Americans who resist basing judgments about world events on partisan or personal preferences confront a dilemma in assessing the current course of the war in Iraq. And the coming week will only sharpen that dilemma.

For reasons of electoral self-interest, the Bush administration will portray Iraq as being carried by tides of progress inexorably toward shores of stability. The White House is calling in Iraq's interim prime minister, Ayad Allawi, to help in a public relations blitz at the United Nations and in Washington.

Allawi is sufficiently shrewd and sufficiently grateful to President Bush for liberating Iraq to play the role with ease. And only the most embittered Bush critic can wish Iraq not to make progress under Allawi -- or fail to recognize and honor the continuing sacrifices that American troops and Iraqi citizens make daily to promote tolerance and freedom in the Middle East.

But putting Allawi on a pedestal -- especially if it is to burnish a political campaign -- underlines the dangers of basing policy on image and a war strategy on any one individual. The administration rushes past the dubious history of U.S. involvement with Third World "strongmen" eager to praise benefactors and crush opponents. Graveyards in African or Asian jungles, as well as on the French Riviera, are filled with allies deemed indispensable by past U.S. presidents.

More significantly, the administration papers over widening inconsistencies in Allawi's approach to his country's main population groups and to the rule of law in Iraq. With U.S. acquiescence, he ignores the Transitional Administrative Law when that interim constitution is inconvenient for his purposes. His vaguely defined role in ordering U.S. troops into battle in the new "pol-mil" plan that is being pursued in Baghdad also causes confusion.

"Pol-mil" is shorthand for "political-military," the name of an influential bureau in the State Department and of a doctrine for using carefully calculated military force to produce favorable political change. "Winning hearts and minds" is a well-known feature of this counterinsurgency.

U.S. officials point to the sieges of Fallujah and Najaf as examples of Allawi's successful pursuit of a sophisticated pol-mil approach that has been developed in recent weeks under U.S. Ambassador John Negroponte. In reality, these flawed exercises in applying coercive power in variegated fashion may contribute over time to nation-splitting rather than to nation-building.

In Fallujah, Allawi periodically calls in airstrikes by U.S. warplanes to pound concentrations of "foreign jihadists," but he withholds force against the Baathist diehards who control much of that city and other municipalities in the Sunni heartland.

His "hearts and minds" approach toward Sunni Baathists stands in unexplained contrast to his determination to destroy at any cost the Shiite rebel forces of Moqtada Sadr in Najaf last month. Far from using force to help bring about the compromise arranged at the last moment by Grand Ayatollah Ali Sistani, Allawi actively intervened to try to prevent that outcome.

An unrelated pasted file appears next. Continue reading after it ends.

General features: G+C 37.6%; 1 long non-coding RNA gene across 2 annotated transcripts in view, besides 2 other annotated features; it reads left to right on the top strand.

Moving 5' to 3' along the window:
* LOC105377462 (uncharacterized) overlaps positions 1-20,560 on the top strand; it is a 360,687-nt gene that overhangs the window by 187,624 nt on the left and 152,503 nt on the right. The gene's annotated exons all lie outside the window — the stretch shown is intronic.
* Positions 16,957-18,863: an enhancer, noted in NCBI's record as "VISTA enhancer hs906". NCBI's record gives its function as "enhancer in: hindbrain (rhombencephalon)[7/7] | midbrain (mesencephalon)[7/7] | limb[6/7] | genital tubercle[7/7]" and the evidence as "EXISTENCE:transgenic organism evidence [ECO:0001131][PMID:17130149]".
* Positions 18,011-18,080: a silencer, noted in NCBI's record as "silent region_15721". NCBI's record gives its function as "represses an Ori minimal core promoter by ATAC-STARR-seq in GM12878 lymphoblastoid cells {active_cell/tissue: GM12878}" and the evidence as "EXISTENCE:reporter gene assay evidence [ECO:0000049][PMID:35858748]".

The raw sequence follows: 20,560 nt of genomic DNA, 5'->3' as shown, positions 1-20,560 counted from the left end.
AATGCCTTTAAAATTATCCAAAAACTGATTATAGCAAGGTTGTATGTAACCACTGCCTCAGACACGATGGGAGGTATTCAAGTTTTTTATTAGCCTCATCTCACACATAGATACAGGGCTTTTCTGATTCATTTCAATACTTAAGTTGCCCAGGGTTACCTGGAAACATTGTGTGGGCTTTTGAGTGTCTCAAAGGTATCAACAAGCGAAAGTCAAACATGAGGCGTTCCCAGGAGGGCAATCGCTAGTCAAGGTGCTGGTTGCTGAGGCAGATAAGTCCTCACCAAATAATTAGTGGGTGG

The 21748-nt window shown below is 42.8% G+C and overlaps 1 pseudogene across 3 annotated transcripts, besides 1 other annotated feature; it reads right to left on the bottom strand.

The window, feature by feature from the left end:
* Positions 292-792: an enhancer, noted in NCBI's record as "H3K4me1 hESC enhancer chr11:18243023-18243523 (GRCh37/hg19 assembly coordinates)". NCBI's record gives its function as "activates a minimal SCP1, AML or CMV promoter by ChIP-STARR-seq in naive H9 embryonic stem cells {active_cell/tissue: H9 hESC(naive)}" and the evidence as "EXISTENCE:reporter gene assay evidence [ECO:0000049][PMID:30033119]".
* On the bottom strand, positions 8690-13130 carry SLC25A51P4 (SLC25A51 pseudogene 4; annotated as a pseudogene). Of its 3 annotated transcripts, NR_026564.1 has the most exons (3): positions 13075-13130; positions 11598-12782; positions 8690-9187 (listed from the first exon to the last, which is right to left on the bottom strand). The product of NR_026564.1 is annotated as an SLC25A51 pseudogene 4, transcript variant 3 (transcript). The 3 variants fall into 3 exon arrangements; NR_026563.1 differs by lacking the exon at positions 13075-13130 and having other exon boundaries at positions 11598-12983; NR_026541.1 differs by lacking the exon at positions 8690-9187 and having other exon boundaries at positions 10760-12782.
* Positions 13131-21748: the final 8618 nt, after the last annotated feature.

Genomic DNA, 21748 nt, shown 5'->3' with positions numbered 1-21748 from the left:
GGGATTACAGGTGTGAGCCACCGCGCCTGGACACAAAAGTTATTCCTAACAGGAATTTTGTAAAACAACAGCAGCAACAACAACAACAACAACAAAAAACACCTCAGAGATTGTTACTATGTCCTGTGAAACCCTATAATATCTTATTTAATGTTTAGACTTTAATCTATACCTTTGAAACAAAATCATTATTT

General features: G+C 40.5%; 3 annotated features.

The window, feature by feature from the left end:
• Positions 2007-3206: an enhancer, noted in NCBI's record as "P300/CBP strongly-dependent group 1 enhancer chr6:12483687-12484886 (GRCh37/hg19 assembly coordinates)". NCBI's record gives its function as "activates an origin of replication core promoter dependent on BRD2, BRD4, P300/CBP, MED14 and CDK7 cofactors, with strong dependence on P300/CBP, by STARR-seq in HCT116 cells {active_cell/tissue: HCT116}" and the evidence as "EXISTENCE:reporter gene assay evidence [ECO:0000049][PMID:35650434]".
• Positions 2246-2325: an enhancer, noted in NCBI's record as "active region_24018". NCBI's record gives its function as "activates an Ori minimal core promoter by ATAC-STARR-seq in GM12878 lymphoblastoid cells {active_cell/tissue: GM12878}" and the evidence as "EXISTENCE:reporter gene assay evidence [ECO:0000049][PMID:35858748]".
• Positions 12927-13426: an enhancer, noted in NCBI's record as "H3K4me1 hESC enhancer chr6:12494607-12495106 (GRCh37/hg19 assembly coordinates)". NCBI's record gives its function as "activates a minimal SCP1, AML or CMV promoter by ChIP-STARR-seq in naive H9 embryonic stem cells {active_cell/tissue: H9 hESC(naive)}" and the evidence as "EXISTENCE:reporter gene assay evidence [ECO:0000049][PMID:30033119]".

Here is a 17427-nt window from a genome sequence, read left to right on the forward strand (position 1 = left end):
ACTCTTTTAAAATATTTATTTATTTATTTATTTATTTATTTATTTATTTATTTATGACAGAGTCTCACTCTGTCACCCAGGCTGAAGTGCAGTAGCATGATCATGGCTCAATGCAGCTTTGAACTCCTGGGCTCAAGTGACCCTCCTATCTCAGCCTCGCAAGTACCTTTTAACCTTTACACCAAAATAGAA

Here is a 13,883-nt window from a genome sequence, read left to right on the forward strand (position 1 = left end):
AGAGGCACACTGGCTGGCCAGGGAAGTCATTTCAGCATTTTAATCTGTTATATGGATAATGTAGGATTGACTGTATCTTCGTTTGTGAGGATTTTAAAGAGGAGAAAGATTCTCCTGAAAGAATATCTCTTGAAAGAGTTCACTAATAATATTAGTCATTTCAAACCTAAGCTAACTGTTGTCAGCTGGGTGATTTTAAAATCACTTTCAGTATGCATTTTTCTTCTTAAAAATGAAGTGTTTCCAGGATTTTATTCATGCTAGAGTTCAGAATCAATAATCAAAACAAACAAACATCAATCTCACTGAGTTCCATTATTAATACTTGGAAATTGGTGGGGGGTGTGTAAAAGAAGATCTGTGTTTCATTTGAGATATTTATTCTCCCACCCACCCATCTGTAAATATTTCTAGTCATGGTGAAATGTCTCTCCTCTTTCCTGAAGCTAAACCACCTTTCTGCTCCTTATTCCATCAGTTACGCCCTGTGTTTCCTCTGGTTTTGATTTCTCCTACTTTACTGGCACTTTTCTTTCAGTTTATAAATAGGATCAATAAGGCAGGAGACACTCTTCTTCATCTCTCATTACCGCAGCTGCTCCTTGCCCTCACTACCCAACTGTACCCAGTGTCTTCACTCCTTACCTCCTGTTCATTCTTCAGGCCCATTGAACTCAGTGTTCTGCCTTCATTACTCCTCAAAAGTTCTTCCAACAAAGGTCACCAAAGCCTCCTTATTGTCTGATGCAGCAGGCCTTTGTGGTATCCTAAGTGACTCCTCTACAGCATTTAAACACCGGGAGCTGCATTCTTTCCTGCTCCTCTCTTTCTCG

He asked U.S. authorities to discourage or even block Sistani from rushing back from a London sickbed to Najaf via Kuwait and Basra, according to a U.S. official involved in fielding Allawi's secret request. When his plea failed, Allawi dispatched two aides to try to talk Sistani out of returning to reclaim peacefully a holy shrine that Sadr had occupied. Sistani persisted, and both Sadr and the shrine survived.

Allawi's determination to risk making Sadr a martyr split his government and led his national security adviser, Mowaffak Rubaie, to quit and leave the country. The prime minister, who was groomed for his role by the CIA, is also encountering growing suspicion from Iraq's Kurdish minority, which sees its political rights and share in national revenue being progressively watered down.

An official rosy glow will surround Allawi on his rounds this week. But even the CIA does not see things that way -- privately. A national intelligence estimate disclosed by the New York Times the other day paints a gloomy picture of the separatist trends in Iraq. Could the agency be running a supply-side intelligence operation, in which covert operators bring their client to power to provide shambles for analysts to decry? Those in Congress studying intelligence reform may want to inquire.

Allawi's U.S. trip should not be treated as a victory lap. He needs to hear probing questions -- from both presidential candidates. And they need to hear a greater commitment to democracy and the rule of law than he has demonstrated thus far. Only that kind of trip can illuminate the path ahead in Iraq.